Anya is prepared and ready.

Anya is prepared and ready.

Food and water are the big ones. You need to be sure to have enough non-perishable food and water for your entire family, plus pets, for at least two weeks. You also need to take into account any extra water you might use, such as water for cooking.

You should also make sure to keep cash on hand. If an event knocks out power, you might not be able to use your debit or credit cards. Cash, though, will still be able to be accepted.

Speaking of the power going out, batteries, flashlights, and a hand-crank radio are all good things to have. I've even used that type of radio to charge my cell phone a bit.

Definitely take hygiene into account- be sure to have extra toilet paper and feminine products on hand. Also, ever since losing power for nearly a week after Hurricane Irene, I have some baby wipes stockpiled. If you don't have access to running water, those make a big difference.

If you think you're in a situation where you might be forced to evacuate, get all your important papers together and ready to go. You should also make yourself familiar with your local evacuation routes and any alternatives there might be.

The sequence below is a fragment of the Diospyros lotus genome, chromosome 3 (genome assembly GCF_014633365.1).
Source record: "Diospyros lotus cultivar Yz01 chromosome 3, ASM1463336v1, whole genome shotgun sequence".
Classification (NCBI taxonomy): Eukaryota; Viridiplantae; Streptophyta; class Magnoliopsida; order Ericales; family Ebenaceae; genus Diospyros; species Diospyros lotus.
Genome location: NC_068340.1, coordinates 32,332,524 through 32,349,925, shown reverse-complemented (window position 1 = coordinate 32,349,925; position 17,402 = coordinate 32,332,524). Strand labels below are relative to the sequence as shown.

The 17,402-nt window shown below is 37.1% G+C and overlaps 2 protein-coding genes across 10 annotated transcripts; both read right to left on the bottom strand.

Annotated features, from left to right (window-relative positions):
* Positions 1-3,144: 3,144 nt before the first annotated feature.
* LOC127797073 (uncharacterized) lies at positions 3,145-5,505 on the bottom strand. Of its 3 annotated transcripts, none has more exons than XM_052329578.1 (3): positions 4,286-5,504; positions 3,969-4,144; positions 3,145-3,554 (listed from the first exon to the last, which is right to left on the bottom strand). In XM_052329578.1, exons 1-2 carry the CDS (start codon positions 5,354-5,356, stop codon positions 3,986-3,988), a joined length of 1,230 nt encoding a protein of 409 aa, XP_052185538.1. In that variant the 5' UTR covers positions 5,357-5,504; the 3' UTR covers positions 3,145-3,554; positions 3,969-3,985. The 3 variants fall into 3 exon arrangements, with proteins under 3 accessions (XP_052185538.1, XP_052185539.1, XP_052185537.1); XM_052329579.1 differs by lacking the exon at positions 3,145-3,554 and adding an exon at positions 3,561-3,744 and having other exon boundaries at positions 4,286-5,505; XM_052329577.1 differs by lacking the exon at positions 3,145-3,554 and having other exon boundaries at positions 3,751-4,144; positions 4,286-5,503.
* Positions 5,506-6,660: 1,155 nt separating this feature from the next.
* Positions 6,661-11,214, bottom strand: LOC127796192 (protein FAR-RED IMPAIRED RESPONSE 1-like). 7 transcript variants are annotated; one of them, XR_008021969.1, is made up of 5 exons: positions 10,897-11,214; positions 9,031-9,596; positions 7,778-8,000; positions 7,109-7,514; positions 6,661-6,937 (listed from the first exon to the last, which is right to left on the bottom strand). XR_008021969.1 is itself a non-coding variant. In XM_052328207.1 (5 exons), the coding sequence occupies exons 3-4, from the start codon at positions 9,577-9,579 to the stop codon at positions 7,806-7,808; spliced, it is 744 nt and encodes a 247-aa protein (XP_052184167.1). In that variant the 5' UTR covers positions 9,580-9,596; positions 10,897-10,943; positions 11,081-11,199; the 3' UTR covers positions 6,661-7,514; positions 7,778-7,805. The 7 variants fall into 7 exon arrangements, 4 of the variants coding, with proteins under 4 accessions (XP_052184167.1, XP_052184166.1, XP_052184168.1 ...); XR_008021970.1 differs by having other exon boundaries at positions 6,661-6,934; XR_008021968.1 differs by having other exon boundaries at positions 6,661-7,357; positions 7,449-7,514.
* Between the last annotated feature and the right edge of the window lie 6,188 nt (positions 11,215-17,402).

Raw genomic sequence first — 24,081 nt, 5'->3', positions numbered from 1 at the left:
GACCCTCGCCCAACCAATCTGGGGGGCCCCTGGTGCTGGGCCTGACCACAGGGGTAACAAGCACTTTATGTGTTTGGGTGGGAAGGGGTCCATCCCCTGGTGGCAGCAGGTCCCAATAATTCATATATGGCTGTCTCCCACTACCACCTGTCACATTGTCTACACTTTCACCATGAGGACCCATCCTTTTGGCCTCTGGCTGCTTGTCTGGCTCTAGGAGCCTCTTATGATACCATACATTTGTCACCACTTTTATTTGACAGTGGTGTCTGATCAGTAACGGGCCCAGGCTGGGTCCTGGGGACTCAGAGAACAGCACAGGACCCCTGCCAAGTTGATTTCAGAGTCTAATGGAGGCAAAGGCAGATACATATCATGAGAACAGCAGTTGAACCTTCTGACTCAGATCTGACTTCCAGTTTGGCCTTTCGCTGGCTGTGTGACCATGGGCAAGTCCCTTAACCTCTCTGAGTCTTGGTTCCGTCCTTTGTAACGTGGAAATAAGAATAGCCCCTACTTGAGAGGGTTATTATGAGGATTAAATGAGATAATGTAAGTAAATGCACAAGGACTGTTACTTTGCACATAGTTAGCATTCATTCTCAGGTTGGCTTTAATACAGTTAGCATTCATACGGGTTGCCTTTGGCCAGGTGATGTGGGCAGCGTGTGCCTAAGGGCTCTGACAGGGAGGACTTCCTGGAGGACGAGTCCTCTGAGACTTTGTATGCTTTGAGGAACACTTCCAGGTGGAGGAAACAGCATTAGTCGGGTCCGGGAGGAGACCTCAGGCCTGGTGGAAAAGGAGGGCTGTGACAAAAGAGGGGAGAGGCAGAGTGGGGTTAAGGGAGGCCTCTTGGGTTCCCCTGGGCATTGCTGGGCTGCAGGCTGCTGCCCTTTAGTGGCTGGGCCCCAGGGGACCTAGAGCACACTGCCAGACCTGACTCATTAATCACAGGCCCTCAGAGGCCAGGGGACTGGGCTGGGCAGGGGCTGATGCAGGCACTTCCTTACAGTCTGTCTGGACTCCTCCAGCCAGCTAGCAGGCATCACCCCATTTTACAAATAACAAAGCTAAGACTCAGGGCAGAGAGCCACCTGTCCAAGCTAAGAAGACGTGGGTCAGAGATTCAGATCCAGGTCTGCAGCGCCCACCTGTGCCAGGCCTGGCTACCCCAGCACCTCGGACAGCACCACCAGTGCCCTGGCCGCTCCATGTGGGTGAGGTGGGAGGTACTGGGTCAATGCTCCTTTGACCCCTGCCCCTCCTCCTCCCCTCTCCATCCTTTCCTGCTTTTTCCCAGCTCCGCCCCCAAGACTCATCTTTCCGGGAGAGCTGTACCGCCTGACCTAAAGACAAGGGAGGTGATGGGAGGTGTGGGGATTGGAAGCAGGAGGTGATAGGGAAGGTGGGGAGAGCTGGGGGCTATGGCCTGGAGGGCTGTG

The things I've listed are very basic and I've definitely gotten nowhere near covering everything you should have put away. There are very good sources out there that have checklists from the most basic to the most hardcore (like, “we're hunkering down for ten years”). It's up to you what you can and are willing to do, and also what makes sense for you in your current situation. You don't have to go out, today, and buy everything you need all at once, but you can add an extra item here and there when you do go shopping. That way you won't have to be a member of the frenzied masses who waited until the last minute or, even worse, got stuck without and left dependent on outside assistance.